How would you like to facilitate an ideas-generation workshop with a group of insurance underwriters, actuaries and finance people? People who by both inclination and training are about the most detail-focused and risk-averse you could find.
Would you be expecting an exciting, productive session, or a day of hard work with not much to show at the end of it?
I was asked to run that very workshop some years ago, and it could have turned out to be a very hard grind. Fortunately, being trained in NLP, I had a robust and easy-to-use format to call on.
This simple but powerful process was developed by NLP pioneer Robert Dilts, who based it on the way Walt Disney used to organise his creative teams to come up with ideas. It’s detailed in Dilt’s book Strategies of Genius Vol. 1, which also has ideas drawn from the thought processes, as far as they can be modelled, of Aristotle, Mozart, and Sherlock Holmes (!)
The biggest block to creativity in business is the tendency, culturally ingrained to a greater or lesser extent depending on country, industry sector and profession, to shoot down new ideas before they get off the runway by pointing out all the reasons why they couldn’t work. If you’ve ever been on the receiving of this treatment, you will be familiar with how it rapidly shuts down your imagination and your willingness to contribute.
In fact, of course, when imagining new ways of doing things there are no bad ideas. The least practical suggestion may by association spark the eventual solution. If new ideas are critiqued too soon they can’t develop, and creativity is stifled.
The Disney Strategy gets round this problem by separating idea generation into three distinct phases: a ‘Dreamer’ mode where all new ideas are encouraged, a ‘Realist’ or ‘Implementer’ mode which looks at how to make the ideas work in practice, and finally a ‘Critic’ mode which looks for flaws in the ideas and what could go wrong. There is an excellent article by Mark McGuinness which gives more background from books and interviews by Disney and people who worked with him.
The result is that many more ideas can be generated quickly, and those which look promising have a chance to develop and mature a little before they are examined for potential failings.
Any problems or flaws found at the Critic stage can be processed through the cycle again – Dreaming up ways of fixing them, working out how to Implement the fixes, and running a Critical eye over them to identify any new problems.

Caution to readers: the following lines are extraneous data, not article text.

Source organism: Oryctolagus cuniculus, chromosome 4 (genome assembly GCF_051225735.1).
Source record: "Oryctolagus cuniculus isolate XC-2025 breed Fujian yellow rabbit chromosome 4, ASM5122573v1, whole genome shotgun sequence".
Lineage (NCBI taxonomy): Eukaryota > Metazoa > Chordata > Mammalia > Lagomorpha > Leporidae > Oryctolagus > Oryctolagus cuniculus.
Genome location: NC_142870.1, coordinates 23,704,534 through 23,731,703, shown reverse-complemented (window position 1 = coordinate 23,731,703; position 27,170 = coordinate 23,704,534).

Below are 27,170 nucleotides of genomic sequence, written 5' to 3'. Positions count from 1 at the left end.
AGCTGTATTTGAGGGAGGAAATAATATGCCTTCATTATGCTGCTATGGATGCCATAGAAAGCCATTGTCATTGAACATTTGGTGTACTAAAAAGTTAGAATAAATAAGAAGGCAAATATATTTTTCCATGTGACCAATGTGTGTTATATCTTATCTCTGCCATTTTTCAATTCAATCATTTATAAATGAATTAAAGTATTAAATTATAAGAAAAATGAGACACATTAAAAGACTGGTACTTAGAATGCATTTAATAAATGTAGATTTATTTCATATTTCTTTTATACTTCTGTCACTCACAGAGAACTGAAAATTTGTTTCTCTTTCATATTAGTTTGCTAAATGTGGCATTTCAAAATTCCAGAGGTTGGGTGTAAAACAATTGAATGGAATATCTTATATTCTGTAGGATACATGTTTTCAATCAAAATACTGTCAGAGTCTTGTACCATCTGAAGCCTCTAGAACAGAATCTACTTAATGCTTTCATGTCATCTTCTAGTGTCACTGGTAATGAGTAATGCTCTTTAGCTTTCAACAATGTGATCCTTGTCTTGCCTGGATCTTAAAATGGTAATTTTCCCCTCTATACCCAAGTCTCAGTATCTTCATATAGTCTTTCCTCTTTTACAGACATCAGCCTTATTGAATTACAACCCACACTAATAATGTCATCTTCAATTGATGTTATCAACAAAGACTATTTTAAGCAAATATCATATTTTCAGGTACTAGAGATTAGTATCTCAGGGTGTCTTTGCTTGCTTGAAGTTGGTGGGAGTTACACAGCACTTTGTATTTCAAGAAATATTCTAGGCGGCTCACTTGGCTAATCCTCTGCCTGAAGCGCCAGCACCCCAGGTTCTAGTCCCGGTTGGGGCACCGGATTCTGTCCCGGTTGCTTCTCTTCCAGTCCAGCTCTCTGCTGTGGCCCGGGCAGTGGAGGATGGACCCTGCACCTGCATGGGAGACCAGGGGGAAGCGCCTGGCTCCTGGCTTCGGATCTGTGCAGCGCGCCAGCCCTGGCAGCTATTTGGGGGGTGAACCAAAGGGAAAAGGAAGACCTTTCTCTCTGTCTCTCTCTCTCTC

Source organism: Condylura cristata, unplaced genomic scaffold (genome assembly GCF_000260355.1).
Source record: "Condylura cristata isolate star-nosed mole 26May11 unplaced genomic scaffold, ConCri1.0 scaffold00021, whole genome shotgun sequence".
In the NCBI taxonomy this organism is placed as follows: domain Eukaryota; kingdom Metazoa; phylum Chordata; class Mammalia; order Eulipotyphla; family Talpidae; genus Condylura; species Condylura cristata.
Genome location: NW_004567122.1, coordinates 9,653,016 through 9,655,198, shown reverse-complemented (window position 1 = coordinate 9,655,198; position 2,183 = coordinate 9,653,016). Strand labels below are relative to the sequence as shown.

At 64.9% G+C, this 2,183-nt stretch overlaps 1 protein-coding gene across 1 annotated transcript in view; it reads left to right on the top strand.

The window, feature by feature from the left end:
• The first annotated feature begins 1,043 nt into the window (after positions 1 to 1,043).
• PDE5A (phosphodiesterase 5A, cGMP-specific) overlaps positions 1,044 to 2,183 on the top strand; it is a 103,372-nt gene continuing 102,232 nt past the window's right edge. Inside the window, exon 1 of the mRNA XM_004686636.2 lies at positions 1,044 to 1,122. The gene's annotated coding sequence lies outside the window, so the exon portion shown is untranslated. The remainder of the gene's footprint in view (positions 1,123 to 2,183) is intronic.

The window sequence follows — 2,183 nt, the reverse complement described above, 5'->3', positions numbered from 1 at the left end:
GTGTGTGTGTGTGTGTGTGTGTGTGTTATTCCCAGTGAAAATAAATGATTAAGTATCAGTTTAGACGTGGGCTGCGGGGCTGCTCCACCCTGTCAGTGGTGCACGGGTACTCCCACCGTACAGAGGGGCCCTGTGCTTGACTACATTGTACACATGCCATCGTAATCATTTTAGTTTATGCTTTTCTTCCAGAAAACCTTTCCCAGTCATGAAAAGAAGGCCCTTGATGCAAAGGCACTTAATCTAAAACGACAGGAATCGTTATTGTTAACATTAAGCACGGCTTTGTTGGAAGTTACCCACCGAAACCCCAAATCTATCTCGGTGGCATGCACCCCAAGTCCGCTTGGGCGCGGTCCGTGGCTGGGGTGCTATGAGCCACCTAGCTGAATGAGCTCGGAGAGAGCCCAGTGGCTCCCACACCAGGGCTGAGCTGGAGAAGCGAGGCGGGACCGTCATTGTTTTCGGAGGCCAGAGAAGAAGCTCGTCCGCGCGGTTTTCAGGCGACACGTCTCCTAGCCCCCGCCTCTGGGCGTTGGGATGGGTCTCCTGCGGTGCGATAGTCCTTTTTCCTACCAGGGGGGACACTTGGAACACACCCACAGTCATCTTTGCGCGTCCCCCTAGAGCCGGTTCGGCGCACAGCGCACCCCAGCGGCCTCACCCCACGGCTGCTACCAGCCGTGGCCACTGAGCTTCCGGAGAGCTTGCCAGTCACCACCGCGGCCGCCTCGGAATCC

There are many different ways you can implement the Disney Strategy – here are some possibilities:
- Guide the whole group through each phase. It works best when you make the ‘rules’ for each phase explicit (e.g. ‘all ideas are good ideas’ for the Dreamer phase, and ‘we are looking for how it could work, not how it could fail’ for the Implementer stage). To emphasise the distinction between the phases, you could get participants to move to a different table, a different room or a different physical location. To warm the group up for each phase, you could invite them to remember a time when they were creative, when they made something work in practice, or they successfully looked for and fixed problems.
- Divide a larger group into teams, each Dreaming up ideas. Then rotate their ideas to another group for the Implementer phase, and rotate again for the Critic phase.
- Assign the Dreamer, Implementer and Critic roles to different people. Some people will be naturally suited to one role or another. You could spread the process out over time, or you could have everyone present throughout – for example, if you have a natural Critic in your team, you could brief them to silently take note of any flaws that they spot in the Dreamer and Implementer phases, only revealing the criticisms that are still relevant when it comes to the Critic phase.
You can also use the Disney Strategy by yourself as an idea generation method. Make sure you move to a different physical location, take a break, or do something completely different to make a clean distinction between each of the three phases.
So this is how it worked out with the insurance people. We actually ran two workshops, one with the backroom finance boys and one with call centre staff. About a week before the workshops, we sent out idea sheets (decorated with the traditional lightbulb picture) to each group so they could record and bring in any ideas they had.